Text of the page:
Flying with Stratus 3 and the FltPlan Go app

Stratus 3 on dash

Appareo released the Stratus 3 ADS-B receiver last month, building on the success and reliability of previous-generation Stratus receivers. One of the big changes over previous models is that it added support for apps other than ForeFlight allowing it to provide subscription-free ADS-B weather and traffic to apps like FltPlan Go, WingX Pro and FlyQ.

While Stratus 3 works right out of the box with ForeFlight, there are a few additional things you’ll need to do first to get it linked up with one of these apps. Here we’ll show the connection process when using Stratus 3 with FltPlan Go and how to view the ADS-B traffic and weather layers in the app.

Step 1: Enable Open ADS-B Mode on Stratus 3

Before connecting Stratus 3 to a compatible EFB app other than ForeFlight, you’ll first need to enable the GDL 90 mode on the device. This requires you to download Appareo’s free Stratus Horizon Pro app from the app store to configure the setting. After the app downloads, turn on Stratus 3 and connect your iPad to the Stratus WiFi. Open up the Stratus Horizon app, and tap the Settings button in the lower left corner. You’ll see Stratus Settings on the left side of the screen, with a toggle for Open ADS-B Mode – turn this on. Stratus 3 is now ready to connect to other EFB apps.

Step 2: Connect FltPlan Go to Stratus 3

When you first launch FltPlan Go and go to the ADS-B section of the Maps screen, you’ll see a message instructing you to connect your ADS-B unit:

Tap the “External” button on the left side of the screen, and you’ll see a list of compatible ADS-B receivers. Select Stratus 3, and you’ll instantly see connection stats, Stratus 3 details and ADS-B status.

Step 3: Displaying ADS-B weather in FltPlan Go

To display ADS-B weather on the map, you’ll use the layer options under the ADS-B tab, not the internet-based METAR, SIGMETs and Weather buttons across the middle of the screen. After selecting ADS-B, you’ll see weather layer options on the left side of the screen:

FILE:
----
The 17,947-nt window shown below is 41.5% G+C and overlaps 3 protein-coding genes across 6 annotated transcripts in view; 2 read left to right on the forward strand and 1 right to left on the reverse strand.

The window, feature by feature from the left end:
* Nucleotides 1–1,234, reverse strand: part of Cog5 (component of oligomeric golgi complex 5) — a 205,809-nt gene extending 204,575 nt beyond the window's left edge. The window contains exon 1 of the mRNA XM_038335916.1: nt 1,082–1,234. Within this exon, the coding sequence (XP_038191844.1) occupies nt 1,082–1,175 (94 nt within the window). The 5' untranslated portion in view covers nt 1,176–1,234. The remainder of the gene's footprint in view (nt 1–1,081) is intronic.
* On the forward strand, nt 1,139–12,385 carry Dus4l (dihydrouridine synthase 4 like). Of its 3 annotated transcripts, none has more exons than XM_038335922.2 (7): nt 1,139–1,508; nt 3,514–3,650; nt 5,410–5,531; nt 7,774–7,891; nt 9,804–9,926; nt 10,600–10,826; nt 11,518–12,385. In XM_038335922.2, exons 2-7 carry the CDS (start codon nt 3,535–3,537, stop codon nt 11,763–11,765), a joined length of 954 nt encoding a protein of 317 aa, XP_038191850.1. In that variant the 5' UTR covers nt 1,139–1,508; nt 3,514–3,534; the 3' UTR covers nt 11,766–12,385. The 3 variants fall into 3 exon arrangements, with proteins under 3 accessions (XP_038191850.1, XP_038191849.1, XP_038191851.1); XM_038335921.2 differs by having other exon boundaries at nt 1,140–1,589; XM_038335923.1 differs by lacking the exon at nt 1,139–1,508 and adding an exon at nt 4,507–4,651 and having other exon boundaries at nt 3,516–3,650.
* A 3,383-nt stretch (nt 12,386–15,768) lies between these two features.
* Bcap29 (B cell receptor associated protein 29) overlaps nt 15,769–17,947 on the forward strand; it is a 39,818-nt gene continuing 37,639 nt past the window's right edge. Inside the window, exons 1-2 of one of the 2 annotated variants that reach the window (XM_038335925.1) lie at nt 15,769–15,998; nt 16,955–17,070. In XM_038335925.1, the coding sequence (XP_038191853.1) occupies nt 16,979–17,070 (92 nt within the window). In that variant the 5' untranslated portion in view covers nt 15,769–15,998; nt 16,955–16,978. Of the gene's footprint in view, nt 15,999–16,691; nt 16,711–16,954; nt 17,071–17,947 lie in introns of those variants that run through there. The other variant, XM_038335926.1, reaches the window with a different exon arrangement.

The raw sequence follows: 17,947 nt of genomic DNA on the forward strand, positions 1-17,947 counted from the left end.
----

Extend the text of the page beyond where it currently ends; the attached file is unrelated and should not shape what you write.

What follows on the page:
Tap the circle next to each layer name to enable the respective weather type. Regional radar features the highest resolution and will be displayed within 250 NM of your present location. It’s not quite as crisp as you’ll find in other apps, but that’s really not a limitation since ADS-B datalink radar shouldn’t be used tight navigation around convective weather:

ADS-B METARs are depicted with square symbols, and not the small circles you’re used to seeing when connected to the internet. Tap one to get the full text report:

You can also view METARs and TAFs in flight on the Airports screen:

PIREPs are shown with a small cartoon pilot symbol on the map and can be tapped to show the full report:

The traffic layer will display nearby aircraft, and the inner-circle is color-coded based on proximity to your current altitude:

Tap one of the targets for additional information:

Stratus 3 is available now for a $699 introductory price. Read our full review on it here.

FltPlan Go is completely free and can be downloaded from the app store.

The post Flying with Stratus 3 and the FltPlan Go app appeared first on iPad Pilot News.

Source: Ipad appsFlying with Stratus 3 and the FltPlan Go app

New touch screen primary rocks the cockpit

The BendixKing AeroVue™ Touch is a low-cost display available for 353 aircraft types that offers powerful and intuitive touchscreen capabilities with the highest screen resolution on the market today. The system delivers improved safety by consolidating all essential flight information onto one screen, and reduces pilot workload by making all flight-critical functions accessible with only one or two touches on the screen. The AeroVue Touch comes standard with industry-leading SmartView™ synthetic vision system, ADS-B In, traffic and weather display.
Source: aopaNew touch screen primary rocks the cockpit

Groups urge caution on flight sharing

Though the idea seems new, flight sharing has been around for decades–even dating back to the 1960s, when pilots posted their trips on bulletin boards at local airports. Today, many private pilots split fuel costs when taking trips with family, friends, and co-workers. This type of flight sharing is referred to as “common purpose.”  These practices clearly were never meant for private pilots to “hold out” to the public for hire and compensation.

Source: aopaGroups urge caution on flight sharing

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